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Osceola drafting plan to buy development rights from ranchers

Osceola drafting plan to buy development rights from ranchers
Osceola County wants to buy development rights from local cattle ranchers, so they can keep ranching for future generations. (Ed Sackett / Orlando Sentinel)

When Osceola County commissioners adopted a 60-year plan for developing portions of the Deseret Ranch in September, they also set the wheels in motion to prevent the sale and development of other ranches in the county.

The BOCC told Jeff Jones, their director of strategic policy, to bring back a plan within six months for acquiring development rights from the county's ranchers.

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"Right now we're really focused on conservation easements," Jones told GrowthSpotter. "We want the ranchers to be able to stay in ranching."

Jones said the idea actually grew out of discussions with environmental groups over their concerns about the North Ranch Plan. "One of the problems we've always had with the North Ranch Plan is people see this and they think project. They see a 133,000-acre subdivision," he said. "We see it as comprehensive planning."

The ranch, owned by the Church of Jesus Christ of Latter-Day Saints, is large enough to accommodate 500,000 people between 2030 and 2080, he said.

"And it leaves the area south of US 192 rural - that's 70 percent of the county," Jones said. "We've essentially planned out urban development for the next century. So the idea is let's start working with the state to buy the development rights with state funding."

Audubon Florida's Charles Lee said the county made a strategic decision with the adoption of the North Ranch Plan in September to direct future growth east rather than south. "That raises the question of what happens to the development rights of all those land owners to the south – all the way to the Okeechobee county line," he said.

Several local ranches have already sold conservation easements to the state through Forever Florida and the Department of Agriculture's Rural and Family Lands Protection Program. The program owns an easement over 7,900 acres of the Adams Ranch, and last month the Florida Board of Trustees approved the $4 million purchase price for conservation easements to protect nearly 1,300 acres of Seminole County's Kilbee Ranch.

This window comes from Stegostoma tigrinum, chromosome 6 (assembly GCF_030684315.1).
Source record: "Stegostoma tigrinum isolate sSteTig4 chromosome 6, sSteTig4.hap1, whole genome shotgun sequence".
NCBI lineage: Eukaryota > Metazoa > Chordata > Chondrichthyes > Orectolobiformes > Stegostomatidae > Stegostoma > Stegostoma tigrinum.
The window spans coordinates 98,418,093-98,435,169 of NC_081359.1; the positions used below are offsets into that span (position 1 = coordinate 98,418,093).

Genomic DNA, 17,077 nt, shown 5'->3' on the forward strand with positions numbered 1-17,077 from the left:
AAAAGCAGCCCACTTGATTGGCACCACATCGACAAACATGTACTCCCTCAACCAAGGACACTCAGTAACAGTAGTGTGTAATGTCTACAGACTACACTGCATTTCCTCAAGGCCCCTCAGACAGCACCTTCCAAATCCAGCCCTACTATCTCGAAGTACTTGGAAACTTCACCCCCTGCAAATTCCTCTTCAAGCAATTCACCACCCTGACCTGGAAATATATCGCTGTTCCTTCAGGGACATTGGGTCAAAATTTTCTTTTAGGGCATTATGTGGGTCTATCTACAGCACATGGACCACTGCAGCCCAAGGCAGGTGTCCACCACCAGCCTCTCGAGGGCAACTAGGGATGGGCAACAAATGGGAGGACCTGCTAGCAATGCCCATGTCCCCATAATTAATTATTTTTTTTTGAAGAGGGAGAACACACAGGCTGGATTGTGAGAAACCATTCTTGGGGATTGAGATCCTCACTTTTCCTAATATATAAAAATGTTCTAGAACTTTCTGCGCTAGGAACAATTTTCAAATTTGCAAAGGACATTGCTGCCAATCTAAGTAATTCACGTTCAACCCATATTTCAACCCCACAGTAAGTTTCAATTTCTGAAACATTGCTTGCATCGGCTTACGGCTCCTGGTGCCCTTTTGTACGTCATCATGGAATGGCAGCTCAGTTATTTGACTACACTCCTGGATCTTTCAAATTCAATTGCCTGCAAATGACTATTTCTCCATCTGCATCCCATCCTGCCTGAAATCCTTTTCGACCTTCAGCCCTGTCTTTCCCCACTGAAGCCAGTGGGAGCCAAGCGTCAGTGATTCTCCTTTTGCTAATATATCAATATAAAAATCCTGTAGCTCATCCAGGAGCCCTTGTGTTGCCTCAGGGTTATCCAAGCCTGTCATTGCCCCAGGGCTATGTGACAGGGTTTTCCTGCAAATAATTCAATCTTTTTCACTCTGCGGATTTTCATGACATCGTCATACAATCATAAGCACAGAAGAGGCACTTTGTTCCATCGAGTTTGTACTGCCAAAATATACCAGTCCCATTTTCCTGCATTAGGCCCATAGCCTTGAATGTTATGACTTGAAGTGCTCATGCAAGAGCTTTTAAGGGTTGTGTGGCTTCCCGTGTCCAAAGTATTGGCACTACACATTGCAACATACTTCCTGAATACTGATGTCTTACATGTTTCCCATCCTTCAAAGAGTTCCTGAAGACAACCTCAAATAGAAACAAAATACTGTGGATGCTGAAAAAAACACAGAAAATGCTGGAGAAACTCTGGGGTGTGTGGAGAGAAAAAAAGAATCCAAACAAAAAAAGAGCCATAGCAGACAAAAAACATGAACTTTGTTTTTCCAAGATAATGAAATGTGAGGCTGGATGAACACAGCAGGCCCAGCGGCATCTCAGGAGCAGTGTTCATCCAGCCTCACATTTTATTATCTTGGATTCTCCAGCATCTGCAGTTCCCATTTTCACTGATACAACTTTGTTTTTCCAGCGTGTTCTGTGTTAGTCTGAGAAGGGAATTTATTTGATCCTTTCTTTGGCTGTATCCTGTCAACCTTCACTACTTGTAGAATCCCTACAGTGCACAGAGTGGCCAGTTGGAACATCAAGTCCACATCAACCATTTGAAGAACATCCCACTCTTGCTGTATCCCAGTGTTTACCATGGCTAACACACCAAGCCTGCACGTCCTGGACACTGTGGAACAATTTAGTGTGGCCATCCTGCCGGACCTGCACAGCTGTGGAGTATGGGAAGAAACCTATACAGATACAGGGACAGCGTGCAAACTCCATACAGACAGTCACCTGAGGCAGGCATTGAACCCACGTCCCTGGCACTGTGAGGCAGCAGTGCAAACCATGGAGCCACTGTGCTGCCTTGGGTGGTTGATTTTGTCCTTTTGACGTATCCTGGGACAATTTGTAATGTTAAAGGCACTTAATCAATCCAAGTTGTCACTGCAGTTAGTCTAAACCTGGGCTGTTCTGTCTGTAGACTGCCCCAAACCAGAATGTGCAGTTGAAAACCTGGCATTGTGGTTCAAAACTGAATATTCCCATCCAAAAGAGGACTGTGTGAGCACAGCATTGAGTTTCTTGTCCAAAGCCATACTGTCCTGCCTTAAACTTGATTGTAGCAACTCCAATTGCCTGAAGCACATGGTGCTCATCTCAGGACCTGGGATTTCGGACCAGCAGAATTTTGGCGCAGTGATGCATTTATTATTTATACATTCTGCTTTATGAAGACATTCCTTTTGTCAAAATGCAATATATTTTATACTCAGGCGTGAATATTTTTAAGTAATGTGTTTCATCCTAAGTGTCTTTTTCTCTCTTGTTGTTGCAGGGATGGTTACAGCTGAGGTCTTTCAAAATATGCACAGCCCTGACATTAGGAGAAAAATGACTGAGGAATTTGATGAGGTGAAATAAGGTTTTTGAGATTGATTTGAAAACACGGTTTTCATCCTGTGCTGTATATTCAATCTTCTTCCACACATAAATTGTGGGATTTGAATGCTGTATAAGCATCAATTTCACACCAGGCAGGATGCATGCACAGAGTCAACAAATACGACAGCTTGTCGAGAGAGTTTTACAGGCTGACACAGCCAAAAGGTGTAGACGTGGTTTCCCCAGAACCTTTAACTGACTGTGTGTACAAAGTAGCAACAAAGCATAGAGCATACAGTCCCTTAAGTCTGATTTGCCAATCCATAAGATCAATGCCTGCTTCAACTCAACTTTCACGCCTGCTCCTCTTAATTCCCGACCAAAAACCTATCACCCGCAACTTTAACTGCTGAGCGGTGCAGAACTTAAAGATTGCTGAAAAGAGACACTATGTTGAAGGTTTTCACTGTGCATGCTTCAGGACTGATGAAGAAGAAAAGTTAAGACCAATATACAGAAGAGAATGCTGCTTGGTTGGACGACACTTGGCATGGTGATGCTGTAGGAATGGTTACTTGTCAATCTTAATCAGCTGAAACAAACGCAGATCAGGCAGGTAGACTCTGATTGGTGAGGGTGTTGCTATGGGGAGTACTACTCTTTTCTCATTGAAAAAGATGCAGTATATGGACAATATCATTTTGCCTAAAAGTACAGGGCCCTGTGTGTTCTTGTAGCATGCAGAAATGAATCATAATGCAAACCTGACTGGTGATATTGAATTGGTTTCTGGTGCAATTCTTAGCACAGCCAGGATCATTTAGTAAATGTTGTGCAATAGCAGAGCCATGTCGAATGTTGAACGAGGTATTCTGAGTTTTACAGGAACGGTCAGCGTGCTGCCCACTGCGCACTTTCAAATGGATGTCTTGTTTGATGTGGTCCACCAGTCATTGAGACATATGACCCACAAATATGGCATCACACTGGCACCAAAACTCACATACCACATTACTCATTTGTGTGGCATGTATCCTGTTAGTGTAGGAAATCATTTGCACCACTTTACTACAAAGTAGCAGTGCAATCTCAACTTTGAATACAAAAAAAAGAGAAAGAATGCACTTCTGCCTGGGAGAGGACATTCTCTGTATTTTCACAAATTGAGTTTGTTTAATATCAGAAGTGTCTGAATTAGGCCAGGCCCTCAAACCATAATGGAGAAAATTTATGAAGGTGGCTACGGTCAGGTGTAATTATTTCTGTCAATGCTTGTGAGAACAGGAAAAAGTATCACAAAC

Osceola's Double C Bar Ranch and Camp Lonesome are on Rural and Family Lands' priority list. And Adams Ranch is getting ready to sell an easement to the U.S. Fish and Wildlife Commission for the Everglades Headwaters National Wildlife Refuge, Lee said.

"They want to be able to operate the ranch in perpetuity," Lee said. "Many of the land owners are interested in selling their development rights. Some of them have approached all these sources."

Even with an agricultural zoning, property owners are entitled to build one home for every 5 acres of land. But when a family patriarch dies, the heirs are taxed based on the "highest and best use" of the land. Before the easement programs were developed, many Florida ranching families were forced to pay millions of dollars in inheritance tax or donate huge swaths of their land for public use.

"It helps with the inheritance tax issue, because when you strip away the development rights, it would be assessed as agricultural land instead of at its highest and best development potential," Jones said.

The county collects about two-tenths of a mill for its Save Osceola environmental lands program, but the majority of that funding goes to pay debt service. The 2016 budget has less than $1 million available for land acquisition or easements.

County Manager Don Fisher got a commitment from the Legislative Delegation to make it a priority for the next session. "Really if you think about it, Florida Forever had been funded at $300 million," he said. "We'd like to see the funding restored to that level, and if Amendment 1 is the vehicle to do that, that is a consideration the legislature should take."

Jones said one of his tasks is to determine if local dollars can be utilized to supplement or leverage state funding for conservation lands and easements.

Lee said the county also could establish a program similar to Save Osceola that would allow for the acquisition of conservation easements. The current program requires that environmental lands be maintained in a natural state, which means they can't be used for farming or ranching.

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Have a tip about Central Florida development? Contact me at lkinsler@GrowthSpotter.com or (407)420-6261, or tweet me at @LKinslerOGrowth. Follow GrowthSpotter on Facebook, Twitter and LinkedIn.

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